For any shopper demographic, understanding the path-to-purchase is complex. But make no mistake, understanding this path for the Latino shopper is even more complex: Latino shoppers have varied levels of acculturation; they come from different countries of origin, each with their own unique points-of-view; they speak another language; and, frankly, they shop differently.
At its inception four years ago, our ‘NVista study was the first quantitative report of its kind to provide an in-depth look at the Latino shopper. The ‘NVista study breaks down the Latino shopper’s behavior and looks at channel preferences, coupon usage, trip planning and other fundamental data gaps that bring to light the shopping habits of this very distinct — and growing — demographic.
Because the US Latino population is becoming an increasingly important target for brands, we felt there was an opportunity to augment our insight into the Hispanic shopper by adding a qualitative layer to our quantitative foundation.
We started with the Latina shopping list, or as we refer to it: La Lista Latina. After all, what manufacturer doesn’t want to get on that coveted list? However, to get on this diverse target’s radar screen, we needed to understand how Latino households build a shopping list. How meaningful are lists in-store? How indicative are they of basket size? Do they really matter?
Our research found that 90 percent of Hispanics “make a shopping list” for a stock-up trip, but how does the Latino shopping list come to life? What are the key influences? We knew that 91 percent of gatekeepers in Hispanic households consult with family members on purchases, but how does this affect the store behavior of each family member?
Seventy-two percent of Latinos shop with their families, but wouldn’t it be great to uncover the deep-rooted psychological drivers that lead to this behavior? For every valuable piece of quantitative information we have on the LP2P (Latino Path-to- Purchase), we now have some qualitative insight into what drives this behavior.
As we broached the subject of list-making with Latino shoppers, it was evident that they approach the stock-up trip very differently. List-making is considered to be a very “American thing to do,” and Latino shoppers are in the process of embracing the practice. Whether they are US- or foreign-born, there are strong undercurrents of “mercado shopping” (open-air market) habits that were formed south of the border.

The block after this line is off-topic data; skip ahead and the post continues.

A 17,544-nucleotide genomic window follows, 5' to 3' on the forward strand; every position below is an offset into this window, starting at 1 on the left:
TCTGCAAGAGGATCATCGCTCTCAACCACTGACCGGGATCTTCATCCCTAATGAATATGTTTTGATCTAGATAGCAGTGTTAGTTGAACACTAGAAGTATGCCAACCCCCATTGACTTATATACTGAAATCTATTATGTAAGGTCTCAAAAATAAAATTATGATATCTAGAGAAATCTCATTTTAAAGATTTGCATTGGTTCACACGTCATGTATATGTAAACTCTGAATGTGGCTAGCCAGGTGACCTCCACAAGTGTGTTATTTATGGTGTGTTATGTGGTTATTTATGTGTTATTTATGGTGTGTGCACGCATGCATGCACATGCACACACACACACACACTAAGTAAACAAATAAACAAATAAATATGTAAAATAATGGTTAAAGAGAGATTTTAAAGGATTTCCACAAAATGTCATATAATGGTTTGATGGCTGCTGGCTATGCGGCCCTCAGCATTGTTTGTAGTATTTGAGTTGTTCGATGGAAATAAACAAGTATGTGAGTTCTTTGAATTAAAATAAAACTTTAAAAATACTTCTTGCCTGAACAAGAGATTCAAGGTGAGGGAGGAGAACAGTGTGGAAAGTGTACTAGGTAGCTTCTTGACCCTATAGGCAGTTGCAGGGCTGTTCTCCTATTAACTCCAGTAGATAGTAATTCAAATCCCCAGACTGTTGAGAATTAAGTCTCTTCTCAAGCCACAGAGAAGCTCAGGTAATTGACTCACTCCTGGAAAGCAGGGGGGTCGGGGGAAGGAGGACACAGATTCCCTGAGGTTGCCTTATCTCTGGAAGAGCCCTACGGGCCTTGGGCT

Among the more important characteristics is a “just-in-time” approach to shopping and meal preparation. In their country of origin, Latino shoppers were accustomed to a higher frequency of visits and a “daily stock up” versus a “weekly stock up.” Lists, therefore, are not as important because basket sizes are smaller, but more frequent.
Although this changes in the US, even with US-born Latinos, the cultural behavior of list-making for the stock-up trip is neither as ingrained nor evolved.
The Improvisational Shopper
As we started probing how shopping lists are composed, we learned that they tended to be briefer and not very indicative of basket size. We received a lot of comments on the subject such as: “I don’t make a list per se …” or “I write down the basics but decide later.” Interestingly, a clear framework emerged.
At the heart of Latino shopping lists are perishables — specifically meats and produce. These items are typically the trip-drivers for the stock-up. However, there was not a lot of precision within these trip-drivers. Latino shoppers improvise greatly once in-store as it relates to meat and produce.
Think of produce and meats as being much like the main stream of a river from which many tributaries flow into other sections of the store. Stock-up trip drivers (meat and produce) act as prompts or reminders for entire meal solutions, which are often solved in-store, depending on what’s on special.
“I wrote chicken breasts on my list but saw that drumsticks were on special and bought those instead, along with the other items I needed to prepare the recipe I thought of.” — Gloria, Food 4 Less shopper